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Virgin Galactic Unveils Its New, VSS Unity Spacecraft For To Bring Commercial Space Travels Closer To Reality

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What’s out there beyond the blue sky has always captured the attention and imagination of mankind. And with the advancement in technology, we are slowly entering into the era of private space tourism which will soon allow common people to have a glimpse of space like never before.

Virgin Galactic, owned by the British billionaire Richard Branson, is one such company looking to commercialise space flights. Recently, the company unveiled a new spacecraft at an event in Mojave, California.

The spacecraft has been named Virgin Spaceship (VSS) Unity by the legendary theoretical physicist and cosmologist Stephen Hawking who sent his four-minute recorded message to all the people present at the event including Branson and his family, actor Harrison Ford, and singer Sarah Brightman.

We are entering a new space age, and I hope this will help to create a new unity. Space exploration has already been a great unifier — we seem able to cooperate between nations in space in a way we can only envy on Earth,

said Hawking adding that he would be very proud to fly on the spaceship.

Richard Branson voiced similar thoughts and said that the new vehicle meant that space can be made accessible in a way that has only been dreamed about before.

Our beautiful new spaceship, VSS Unity, is the embodiment of that goal, also great testament to what can be achieved when true teamwork, great skill and deep pride are combined with a common purpose,

said Branson.

VSS Unity is the latest version of SpaceshipTwo whose first spacecraft was tragically crashed in the year 2014 during a test flight killing one test pilot and seriously injuring another. There have been some structural changes in the Unity to avoid a similar incident, although the basic design remains same.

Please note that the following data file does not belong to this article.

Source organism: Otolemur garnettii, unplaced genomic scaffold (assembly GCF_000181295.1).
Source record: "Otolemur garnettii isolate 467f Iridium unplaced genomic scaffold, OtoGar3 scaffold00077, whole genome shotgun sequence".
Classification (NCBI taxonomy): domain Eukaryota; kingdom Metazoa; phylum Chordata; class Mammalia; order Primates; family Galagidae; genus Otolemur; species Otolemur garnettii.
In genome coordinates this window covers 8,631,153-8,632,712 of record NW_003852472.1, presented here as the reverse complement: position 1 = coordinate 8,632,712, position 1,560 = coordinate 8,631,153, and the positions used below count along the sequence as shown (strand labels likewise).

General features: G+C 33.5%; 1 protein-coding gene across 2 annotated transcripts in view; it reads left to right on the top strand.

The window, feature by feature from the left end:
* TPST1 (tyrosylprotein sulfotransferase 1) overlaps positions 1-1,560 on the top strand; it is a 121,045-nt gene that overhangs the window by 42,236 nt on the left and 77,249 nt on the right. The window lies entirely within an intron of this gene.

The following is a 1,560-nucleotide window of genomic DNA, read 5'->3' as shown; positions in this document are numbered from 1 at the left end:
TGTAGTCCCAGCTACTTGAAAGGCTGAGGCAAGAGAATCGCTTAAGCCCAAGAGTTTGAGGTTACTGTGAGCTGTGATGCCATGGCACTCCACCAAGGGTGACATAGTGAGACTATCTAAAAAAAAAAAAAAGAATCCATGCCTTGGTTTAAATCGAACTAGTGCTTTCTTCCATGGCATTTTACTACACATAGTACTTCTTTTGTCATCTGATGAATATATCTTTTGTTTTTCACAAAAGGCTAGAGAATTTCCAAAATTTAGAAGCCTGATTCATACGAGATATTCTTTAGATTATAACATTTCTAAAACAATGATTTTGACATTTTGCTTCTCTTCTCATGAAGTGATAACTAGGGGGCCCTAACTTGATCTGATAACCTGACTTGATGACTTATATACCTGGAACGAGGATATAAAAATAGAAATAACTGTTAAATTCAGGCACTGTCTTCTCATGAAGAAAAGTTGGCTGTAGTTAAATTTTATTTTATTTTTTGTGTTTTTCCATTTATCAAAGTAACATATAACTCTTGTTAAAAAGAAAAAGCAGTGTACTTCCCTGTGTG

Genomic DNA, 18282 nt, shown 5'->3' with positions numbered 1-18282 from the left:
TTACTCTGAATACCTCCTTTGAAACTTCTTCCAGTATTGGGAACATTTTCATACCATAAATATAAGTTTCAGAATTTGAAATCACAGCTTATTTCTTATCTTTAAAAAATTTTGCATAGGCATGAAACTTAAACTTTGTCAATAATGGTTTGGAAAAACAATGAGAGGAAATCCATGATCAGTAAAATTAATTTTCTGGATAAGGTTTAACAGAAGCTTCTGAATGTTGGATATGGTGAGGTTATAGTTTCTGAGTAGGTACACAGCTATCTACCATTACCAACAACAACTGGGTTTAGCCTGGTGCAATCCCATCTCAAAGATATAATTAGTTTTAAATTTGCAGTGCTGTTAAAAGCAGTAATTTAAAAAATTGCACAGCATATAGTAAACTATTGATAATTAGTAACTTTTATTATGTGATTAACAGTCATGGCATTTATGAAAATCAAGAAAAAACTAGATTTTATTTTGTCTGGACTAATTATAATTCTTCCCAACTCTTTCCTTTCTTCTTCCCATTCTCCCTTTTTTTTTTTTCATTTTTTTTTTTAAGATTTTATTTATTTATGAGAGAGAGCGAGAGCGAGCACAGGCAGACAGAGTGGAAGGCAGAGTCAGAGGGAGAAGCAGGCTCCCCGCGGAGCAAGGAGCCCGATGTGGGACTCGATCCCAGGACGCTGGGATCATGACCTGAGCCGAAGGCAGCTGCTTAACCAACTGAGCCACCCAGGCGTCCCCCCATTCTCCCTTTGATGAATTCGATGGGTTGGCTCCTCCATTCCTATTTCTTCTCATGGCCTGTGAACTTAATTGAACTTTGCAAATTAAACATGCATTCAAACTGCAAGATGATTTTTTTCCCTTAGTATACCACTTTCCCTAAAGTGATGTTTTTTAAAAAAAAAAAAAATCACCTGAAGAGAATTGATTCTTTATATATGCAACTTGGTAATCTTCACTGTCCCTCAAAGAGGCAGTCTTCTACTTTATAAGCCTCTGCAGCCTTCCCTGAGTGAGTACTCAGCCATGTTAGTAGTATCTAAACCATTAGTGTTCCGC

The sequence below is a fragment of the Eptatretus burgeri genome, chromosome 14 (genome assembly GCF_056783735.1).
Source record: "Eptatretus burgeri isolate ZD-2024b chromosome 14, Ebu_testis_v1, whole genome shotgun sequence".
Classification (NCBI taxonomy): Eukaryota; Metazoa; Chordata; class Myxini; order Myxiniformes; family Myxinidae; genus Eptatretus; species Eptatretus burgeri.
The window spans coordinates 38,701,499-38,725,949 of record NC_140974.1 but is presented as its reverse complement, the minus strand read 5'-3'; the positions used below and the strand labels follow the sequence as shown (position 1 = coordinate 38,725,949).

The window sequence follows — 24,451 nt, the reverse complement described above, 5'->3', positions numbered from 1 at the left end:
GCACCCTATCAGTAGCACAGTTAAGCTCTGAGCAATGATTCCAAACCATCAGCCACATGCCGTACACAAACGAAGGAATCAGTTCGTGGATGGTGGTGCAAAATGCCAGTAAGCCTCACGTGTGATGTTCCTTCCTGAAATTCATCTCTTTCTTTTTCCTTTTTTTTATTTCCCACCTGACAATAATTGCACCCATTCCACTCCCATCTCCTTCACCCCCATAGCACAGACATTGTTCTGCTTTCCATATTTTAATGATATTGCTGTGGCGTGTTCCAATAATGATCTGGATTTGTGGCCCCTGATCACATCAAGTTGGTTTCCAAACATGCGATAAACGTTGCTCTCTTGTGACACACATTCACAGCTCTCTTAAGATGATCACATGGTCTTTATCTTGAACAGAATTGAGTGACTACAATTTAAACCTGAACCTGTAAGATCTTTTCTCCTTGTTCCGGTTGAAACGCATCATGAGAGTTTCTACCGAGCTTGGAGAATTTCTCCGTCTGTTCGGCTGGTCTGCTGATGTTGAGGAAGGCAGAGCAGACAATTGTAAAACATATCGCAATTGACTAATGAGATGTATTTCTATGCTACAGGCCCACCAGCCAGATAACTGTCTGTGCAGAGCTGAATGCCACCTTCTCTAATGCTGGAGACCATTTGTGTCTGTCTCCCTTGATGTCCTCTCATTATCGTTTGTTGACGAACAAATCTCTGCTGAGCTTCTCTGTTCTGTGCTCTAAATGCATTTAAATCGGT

The spacecraft is designed to take six passengers and two pilots into the suborbital space about 100 kilometers (62 miles) above sea level. The passengers will get to see the curvature of Earth and the blackness of space. They will also be able to experience a few minutes of weightlessness.

Nearly 700 people have already signed up to fly on the spacecraft which requires a hefty ticket priced at $250,000. However, there has been no mention of the timeline by the company and that phase may still be at least one to two years away as there are many safety checks and testings to be done before that.

When we are confident we can safely carry our customers to space, we will start doing so, 

said the company.

Virgin Atlantic is not the only company working in the area of commercial space travel. These include Jeff Bezo’s Blue Origins, which recently successfully carried out the test of reusable rockets; ambitious Space X venture of Elon Musk; and XCOR Aerospace, which is still in the development stages of its Lynx vehicle.

One thing which distinguished Virgin Galactic from others is the use of pilots for maneuvering its space crafts as opposed to the mostly automated and unmanned ships. The reason for this starategy given by the company is the simplicity of the system.

The responsibility is high. But the reason that we’ve done it in the first place is to keep everything as simple as possible. The rationale is if you have a simple system, it’s less likely to fail, and is therefore inherently safer,

says Dave Mackay, the chief pilot for Galactic who also admitted that the first crash occurred in 2014 was due to a human error as a control was moved when it shouldn’t have.

However, he assured that they have now implemented a new system which makes physically impossible to move that control at the point that it was moved during the accident.


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